Yea – that is high and residential investment has suffered.

      Then again Jonny boy LOVES high interest rates but was screaming mortgage rates were through the roof. Malleable opinions is his cup of tea.

    2. Willie

      If interest rates rise, then the selling price of a house will fall. That may constrain supply sometime but not immediately. Housing has been a slow moving wreck for a long time. What’s happening now won’t change that.


      Mortgage rates are irrelevant for new home construction and sales. That is about capital flows and much to Putin’s chagrin, capital is surging again. Aided by Fed rate hikes.

      1. Anonymous

        Bill McBride at Calculated Risk posits that higher mortgage rates imply lower existing house inventory as buying up is challenging in a low inventory seller market from a 3% mortgage toward a ~7% mortgage.

        That gives builders some pricing power and they can build to a lower strike price.

        New starts are now lower but not as low as existing house on sale inventory.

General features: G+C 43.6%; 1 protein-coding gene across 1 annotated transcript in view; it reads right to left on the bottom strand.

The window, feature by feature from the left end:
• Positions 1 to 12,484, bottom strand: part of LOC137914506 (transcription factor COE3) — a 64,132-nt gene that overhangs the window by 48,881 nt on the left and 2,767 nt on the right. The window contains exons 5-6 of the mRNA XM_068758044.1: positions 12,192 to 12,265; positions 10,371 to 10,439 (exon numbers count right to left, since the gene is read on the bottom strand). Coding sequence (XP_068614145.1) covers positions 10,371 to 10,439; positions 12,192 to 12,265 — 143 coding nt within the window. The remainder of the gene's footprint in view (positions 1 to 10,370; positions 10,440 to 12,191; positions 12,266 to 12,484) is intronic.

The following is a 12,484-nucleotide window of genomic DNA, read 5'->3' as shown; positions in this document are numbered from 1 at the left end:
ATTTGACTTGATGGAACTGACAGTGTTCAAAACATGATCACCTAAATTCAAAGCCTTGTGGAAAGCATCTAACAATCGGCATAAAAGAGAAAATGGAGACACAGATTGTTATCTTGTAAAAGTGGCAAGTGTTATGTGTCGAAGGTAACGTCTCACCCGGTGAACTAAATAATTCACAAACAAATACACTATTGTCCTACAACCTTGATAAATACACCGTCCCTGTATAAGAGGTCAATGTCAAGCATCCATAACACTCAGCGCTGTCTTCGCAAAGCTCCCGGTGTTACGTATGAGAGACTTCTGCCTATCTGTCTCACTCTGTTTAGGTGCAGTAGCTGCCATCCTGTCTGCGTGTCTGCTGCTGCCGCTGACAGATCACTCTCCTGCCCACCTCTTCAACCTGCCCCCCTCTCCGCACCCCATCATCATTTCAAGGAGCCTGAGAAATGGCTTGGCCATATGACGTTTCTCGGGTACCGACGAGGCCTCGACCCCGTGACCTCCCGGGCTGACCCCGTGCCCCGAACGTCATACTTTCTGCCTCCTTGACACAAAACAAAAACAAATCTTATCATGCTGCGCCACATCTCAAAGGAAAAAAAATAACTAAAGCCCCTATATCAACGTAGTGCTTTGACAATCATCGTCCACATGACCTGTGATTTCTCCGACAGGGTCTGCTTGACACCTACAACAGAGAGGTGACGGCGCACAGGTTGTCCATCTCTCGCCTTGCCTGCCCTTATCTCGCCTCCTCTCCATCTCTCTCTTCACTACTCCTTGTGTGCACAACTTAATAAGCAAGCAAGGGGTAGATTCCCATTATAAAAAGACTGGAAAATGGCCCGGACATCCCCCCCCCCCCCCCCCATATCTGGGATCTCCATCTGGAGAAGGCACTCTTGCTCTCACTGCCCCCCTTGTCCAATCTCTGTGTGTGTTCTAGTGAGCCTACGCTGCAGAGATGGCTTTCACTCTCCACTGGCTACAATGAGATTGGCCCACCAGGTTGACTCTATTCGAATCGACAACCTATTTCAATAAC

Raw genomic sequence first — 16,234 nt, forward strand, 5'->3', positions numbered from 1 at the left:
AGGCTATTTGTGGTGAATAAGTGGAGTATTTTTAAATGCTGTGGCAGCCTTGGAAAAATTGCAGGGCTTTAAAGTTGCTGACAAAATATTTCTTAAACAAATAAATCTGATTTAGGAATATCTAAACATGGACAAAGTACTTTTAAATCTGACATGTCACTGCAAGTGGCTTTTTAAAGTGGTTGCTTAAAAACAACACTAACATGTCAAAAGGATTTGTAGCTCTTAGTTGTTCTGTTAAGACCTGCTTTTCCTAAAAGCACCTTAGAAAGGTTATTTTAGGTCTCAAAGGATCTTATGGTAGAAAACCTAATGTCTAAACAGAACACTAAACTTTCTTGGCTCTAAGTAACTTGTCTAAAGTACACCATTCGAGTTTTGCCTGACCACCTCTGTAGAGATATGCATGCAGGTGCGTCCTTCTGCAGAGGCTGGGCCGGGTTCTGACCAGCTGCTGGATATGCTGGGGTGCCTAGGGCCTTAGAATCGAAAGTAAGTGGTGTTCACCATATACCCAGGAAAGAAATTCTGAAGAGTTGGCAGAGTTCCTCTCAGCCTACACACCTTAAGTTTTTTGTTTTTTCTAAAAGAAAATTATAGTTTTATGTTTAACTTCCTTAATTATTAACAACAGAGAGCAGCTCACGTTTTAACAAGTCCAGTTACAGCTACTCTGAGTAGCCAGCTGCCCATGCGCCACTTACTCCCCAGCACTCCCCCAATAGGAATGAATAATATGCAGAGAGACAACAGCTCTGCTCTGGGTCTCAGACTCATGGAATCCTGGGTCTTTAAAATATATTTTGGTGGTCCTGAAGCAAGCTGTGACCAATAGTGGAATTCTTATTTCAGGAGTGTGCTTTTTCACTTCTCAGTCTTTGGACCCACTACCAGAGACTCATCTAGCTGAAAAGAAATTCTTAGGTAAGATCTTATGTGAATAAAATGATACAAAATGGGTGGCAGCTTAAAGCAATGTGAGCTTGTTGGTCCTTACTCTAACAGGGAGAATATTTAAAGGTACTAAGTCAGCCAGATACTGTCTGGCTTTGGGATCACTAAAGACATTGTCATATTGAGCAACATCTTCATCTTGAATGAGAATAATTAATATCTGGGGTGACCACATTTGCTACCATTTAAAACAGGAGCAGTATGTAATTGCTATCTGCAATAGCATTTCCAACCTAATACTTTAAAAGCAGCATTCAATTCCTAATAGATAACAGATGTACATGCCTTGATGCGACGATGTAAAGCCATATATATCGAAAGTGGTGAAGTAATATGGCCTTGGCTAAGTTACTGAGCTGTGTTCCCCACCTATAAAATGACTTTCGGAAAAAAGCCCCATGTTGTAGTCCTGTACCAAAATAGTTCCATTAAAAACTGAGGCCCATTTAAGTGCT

Financial condition remain eased and m2 is still >$20T

        While the Fed balance sheet is now a touch lower than before the mini QE over SVB, etc.

  4. Ivan

    Buying up and even “buying down”, if you have a mortgage, can be swapping a 3% loan for a 7+% loan and that is a bad enough deal that many who have the option to just stay, will just stay. Sales are already slower but prices are sticky.

    Even a lot of the “cash” purchases from companies that renovate and rent out are from borrowed money, and will be affected by rates. I doubt we will have a crash, but a slow grinding reduction is almost certain.

    Commercial real estate is worse (all on “adjustable”/short term loans), but that is mostly going to hit banks – and most of them can afford it.

  5. mp123

    Existing Homes for sale as a percentage of total inventory are near 40 year lows. Homebuilders are enticing buyers with temporary rate buy downs (the new ARMs). Corporate interest expense is near 60 year lows, as they borrowed long, and are receiving higher rates on cash. Not surprisingly, the opposite of the FED. So, the transmission of higher ST rates to the economy is muted. The real burden of higher rates is being carried by the US Government for now (higher I-rate expense, and the loss of future FED remittances due to massive losses in the biggest curve trade ever made). But, slow to develop doesn’t mean it won’t develop. Lots of people were trying to short housing in 06, talking about neg-am loans, and ridiculous lending standards.